Some of the objects in California Design, 1930–1965: “Living in a Modern Way” were available for purchase for as little as $3 when they were new, including an original 1959 Barbie doll and her boyfriend, Ken, introduced in 1961. A popular icon and a lightning bolt of cultural relevance, Barbie was marketed as a “Teenage Fashion Model” doll and an aspirational toy with clothes for any occasion.
LACMA’s Barbie and Ken dolls are gifts of Mattel, Inc., sponsor of California Design. The postwar California success story of Mattel and the design and salesmanship behind the iconic Barbie brand pairs perfectly with the story of innovation inCalifornia consumer goods that is a theme of the exhibition. Barbie embodies the carefree confidence and utter versatility that characterized postwar California. (You can also take Barbie home with you after seeing the exhibition.)
Formed in 1945 by Harold Matson (Matt) and Elliot (El) and Ruth Handler in a Los Angeles garage, Mattel initially manufactured picture frames but soon found success making toys. Ruth, co-founder and later president of Mattel, had long wanted to create an adult, three-dimensional fashion doll onto which a child “could project her own dreams of the future.” (This was in contrast with the typical baby doll.) The inspiration for Barbie doll came as Ruth watched her daughter Barbara playing with paper dolls. Mattel began to develop the design for Barbie with a team led by Jack Ryan, a former missile designer for Raytheon. Barbie doll debuted at the New York Toy Fair in 1959.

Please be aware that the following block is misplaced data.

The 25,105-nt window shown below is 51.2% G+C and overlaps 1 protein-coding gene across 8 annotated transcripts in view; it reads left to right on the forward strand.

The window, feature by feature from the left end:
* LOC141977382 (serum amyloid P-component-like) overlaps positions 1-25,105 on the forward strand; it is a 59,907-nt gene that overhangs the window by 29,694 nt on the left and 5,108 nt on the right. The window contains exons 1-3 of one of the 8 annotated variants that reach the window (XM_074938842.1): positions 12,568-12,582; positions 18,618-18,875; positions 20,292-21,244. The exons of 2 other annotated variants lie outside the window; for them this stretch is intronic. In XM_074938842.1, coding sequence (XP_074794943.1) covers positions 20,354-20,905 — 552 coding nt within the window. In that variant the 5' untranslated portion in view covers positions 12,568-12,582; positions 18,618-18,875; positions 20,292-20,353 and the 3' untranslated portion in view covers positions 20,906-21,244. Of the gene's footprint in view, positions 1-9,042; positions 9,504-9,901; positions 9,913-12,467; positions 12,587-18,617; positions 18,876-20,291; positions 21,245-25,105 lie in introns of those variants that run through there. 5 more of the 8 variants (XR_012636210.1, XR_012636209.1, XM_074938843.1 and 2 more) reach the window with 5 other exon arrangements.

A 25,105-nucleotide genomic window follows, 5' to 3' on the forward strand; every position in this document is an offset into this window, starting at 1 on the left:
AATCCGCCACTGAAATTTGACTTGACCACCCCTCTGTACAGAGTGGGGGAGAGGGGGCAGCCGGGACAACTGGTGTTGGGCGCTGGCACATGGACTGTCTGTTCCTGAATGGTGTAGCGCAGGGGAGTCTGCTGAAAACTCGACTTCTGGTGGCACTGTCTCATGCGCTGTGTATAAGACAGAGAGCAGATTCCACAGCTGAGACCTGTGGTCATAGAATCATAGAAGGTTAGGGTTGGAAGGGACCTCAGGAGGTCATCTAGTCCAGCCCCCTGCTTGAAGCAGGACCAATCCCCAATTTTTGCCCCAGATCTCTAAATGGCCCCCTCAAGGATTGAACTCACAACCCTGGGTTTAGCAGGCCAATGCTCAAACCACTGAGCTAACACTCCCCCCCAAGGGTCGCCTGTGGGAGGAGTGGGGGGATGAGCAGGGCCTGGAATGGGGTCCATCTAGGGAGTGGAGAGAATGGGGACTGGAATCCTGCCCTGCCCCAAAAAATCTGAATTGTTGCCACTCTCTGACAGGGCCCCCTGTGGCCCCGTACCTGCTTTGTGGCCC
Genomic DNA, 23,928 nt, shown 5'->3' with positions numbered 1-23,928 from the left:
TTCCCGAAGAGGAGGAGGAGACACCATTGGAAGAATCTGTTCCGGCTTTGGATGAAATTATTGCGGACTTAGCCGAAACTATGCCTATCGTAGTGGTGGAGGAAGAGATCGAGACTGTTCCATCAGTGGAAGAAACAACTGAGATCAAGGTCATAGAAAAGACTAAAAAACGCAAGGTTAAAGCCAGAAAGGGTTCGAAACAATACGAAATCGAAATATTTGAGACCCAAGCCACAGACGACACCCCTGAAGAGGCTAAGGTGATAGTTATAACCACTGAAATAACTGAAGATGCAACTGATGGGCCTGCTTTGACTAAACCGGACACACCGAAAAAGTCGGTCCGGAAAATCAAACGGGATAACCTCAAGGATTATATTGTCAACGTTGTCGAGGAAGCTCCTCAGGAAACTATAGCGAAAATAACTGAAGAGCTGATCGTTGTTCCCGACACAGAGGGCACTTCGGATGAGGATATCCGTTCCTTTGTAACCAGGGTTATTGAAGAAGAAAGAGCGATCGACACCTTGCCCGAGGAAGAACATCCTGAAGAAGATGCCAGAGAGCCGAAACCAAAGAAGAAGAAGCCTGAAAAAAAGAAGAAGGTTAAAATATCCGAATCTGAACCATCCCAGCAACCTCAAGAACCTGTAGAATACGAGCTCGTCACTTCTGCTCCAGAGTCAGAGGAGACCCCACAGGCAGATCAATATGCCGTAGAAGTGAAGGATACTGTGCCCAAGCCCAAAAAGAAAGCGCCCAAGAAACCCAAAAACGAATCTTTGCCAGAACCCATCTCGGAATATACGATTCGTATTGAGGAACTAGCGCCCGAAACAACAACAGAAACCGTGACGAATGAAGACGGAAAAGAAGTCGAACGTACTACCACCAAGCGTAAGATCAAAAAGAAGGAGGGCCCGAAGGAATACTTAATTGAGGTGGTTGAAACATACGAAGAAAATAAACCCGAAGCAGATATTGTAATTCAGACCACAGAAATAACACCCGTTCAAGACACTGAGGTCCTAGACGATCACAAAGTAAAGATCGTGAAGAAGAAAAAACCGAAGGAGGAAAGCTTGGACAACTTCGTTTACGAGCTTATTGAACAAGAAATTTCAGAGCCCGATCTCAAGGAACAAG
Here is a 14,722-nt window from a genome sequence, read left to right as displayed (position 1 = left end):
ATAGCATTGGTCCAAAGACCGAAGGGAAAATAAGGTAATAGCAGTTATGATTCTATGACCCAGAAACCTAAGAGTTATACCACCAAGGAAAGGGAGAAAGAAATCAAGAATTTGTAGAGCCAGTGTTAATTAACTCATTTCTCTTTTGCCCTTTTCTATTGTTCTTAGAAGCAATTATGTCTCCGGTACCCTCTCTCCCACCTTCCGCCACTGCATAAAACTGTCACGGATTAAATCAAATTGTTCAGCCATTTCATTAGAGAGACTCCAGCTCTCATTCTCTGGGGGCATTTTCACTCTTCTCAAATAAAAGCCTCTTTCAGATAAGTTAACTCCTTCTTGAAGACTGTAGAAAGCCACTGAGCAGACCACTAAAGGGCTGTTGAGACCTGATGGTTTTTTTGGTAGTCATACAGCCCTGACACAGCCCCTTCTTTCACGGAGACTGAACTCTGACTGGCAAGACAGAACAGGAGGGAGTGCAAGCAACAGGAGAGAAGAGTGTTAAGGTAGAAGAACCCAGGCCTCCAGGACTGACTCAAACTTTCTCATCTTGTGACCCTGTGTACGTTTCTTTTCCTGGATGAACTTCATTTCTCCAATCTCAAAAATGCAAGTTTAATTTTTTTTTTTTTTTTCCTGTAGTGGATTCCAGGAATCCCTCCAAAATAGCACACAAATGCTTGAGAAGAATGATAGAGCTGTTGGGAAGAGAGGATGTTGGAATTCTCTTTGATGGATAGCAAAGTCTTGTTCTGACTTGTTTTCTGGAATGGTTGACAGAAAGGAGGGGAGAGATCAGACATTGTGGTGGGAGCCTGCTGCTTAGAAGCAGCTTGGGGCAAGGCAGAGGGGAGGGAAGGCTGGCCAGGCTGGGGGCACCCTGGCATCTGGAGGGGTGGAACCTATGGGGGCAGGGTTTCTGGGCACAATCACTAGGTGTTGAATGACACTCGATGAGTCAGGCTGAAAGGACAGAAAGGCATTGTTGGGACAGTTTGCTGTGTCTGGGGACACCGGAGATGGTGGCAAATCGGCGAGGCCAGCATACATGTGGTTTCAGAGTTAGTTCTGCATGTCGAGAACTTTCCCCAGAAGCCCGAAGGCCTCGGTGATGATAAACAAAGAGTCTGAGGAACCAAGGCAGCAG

With cat-eye sunglasses in her vinyl hand, blonde ponytail, and high heels, Barbie exudes modern California style and Hollywood glamour. She models the iconic and sophisticated black-and-white striped jersey swimsuit, black mule shoes, and gold hoop earrings with which she was originally sold. The original Barbie doll also came with a display pedestal with two prongs that inserted into holes in her feet (a feature only seen on the #1 Barbie.
Ken doll was introduced in 1961 in response to popular demand for a male companion for Barbie (they have never officially wed despite countless trips to the altar in wedding finery). A rare example with flocked hair (a short-lived design detail because it rubbed off when exposed to water), this Ken doll is also ready for the beach in his red swim trunks, cork sandals, and yellow terry cloth towel.
Barbie doll’s wardrobe was designed by Charlotte Johnson, a freelance fashion designer and teacher at Chouinard Art Institute before she became the director of Barbie wardrobe from 1957 to 1980. Each doll came with a catalogue of fashions that the young consumer could purchase separately. Elliot Handler described this as the “razor and razor blade” marketing strategy, which could turn the $3 doll into a major investment: “You get hooked on one and you have to buy the other. Buy the doll and then you have to buy the clothes.”
The first Barbie commercial premiered on television during The Mickey Mouse Club, which had proven to be a successful advertising platform for Mattel. By summer, she was a sensation; she went on to become the world’s bestselling doll.
Jennifer Munro Miller, Research Assistant, Decorative Arts and Design